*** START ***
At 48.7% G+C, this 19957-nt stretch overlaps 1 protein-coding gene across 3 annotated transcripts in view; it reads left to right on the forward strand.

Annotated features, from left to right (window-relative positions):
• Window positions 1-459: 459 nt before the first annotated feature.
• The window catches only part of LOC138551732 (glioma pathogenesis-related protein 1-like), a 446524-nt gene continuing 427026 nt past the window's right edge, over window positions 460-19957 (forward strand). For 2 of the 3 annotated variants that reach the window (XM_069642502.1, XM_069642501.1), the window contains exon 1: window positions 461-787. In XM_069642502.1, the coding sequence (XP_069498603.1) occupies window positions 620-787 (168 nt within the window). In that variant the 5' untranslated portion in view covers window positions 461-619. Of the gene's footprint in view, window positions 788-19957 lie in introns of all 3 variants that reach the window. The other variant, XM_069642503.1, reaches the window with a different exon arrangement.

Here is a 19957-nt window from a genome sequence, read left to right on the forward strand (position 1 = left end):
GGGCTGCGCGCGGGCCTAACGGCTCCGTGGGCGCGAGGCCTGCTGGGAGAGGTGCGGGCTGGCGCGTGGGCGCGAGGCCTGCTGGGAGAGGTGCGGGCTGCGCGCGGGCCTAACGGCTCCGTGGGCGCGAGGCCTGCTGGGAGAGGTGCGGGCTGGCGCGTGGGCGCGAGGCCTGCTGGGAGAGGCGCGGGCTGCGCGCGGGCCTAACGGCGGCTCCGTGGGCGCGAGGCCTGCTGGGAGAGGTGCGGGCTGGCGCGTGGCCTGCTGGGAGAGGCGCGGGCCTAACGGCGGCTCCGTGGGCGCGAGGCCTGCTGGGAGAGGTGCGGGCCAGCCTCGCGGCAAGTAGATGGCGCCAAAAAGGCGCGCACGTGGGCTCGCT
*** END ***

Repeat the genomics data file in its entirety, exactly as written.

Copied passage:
At 48.7% G+C, this 19957-nt stretch overlaps 1 protein-coding gene across 3 annotated transcripts in view; it reads left to right on the forward strand.

Annotated features, from left to right (window-relative positions):
• Window positions 1-459: 459 nt before the first annotated feature.
• The window catches only part of LOC138551732 (glioma pathogenesis-related protein 1-like), a 446524-nt gene continuing 427026 nt past the window's right edge, over window positions 460-19957 (forward strand). For 2 of the 3 annotated variants that reach the window (XM_069642502.1, XM_069642501.1), the window contains exon 1: window positions 461-787. In XM_069642502.1, the coding sequence (XP_069498603.1) occupies window positions 620-787 (168 nt within the window). In that variant the 5' untranslated portion in view covers window positions 461-619. Of the gene's footprint in view, window positions 788-19957 lie in introns of all 3 variants that reach the window. The other variant, XM_069642503.1, reaches the window with a different exon arrangement.

Here is a 19957-nt window from a genome sequence, read left to right on the forward strand (position 1 = left end):
GGGCTGCGCGCGGGCCTAACGGCTCCGTGGGCGCGAGGCCTGCTGGGAGAGGTGCGGGCTGGCGCGTGGGCGCGAGGCCTGCTGGGAGAGGTGCGGGCTGCGCGCGGGCCTAACGGCTCCGTGGGCGCGAGGCCTGCTGGGAGAGGTGCGGGCTGGCGCGTGGGCGCGAGGCCTGCTGGGAGAGGCGCGGGCTGCGCGCGGGCCTAACGGCGGCTCCGTGGGCGCGAGGCCTGCTGGGAGAGGTGCGGGCTGGCGCGTGGCCTGCTGGGAGAGGCGCGGGCCTAACGGCGGCTCCGTGGGCGCGAGGCCTGCTGGGAGAGGTGCGGGCCAGCCTCGCGGCAAGTAGATGGCGCCAAAAAGGCGCGCACGTGGGCTCGCT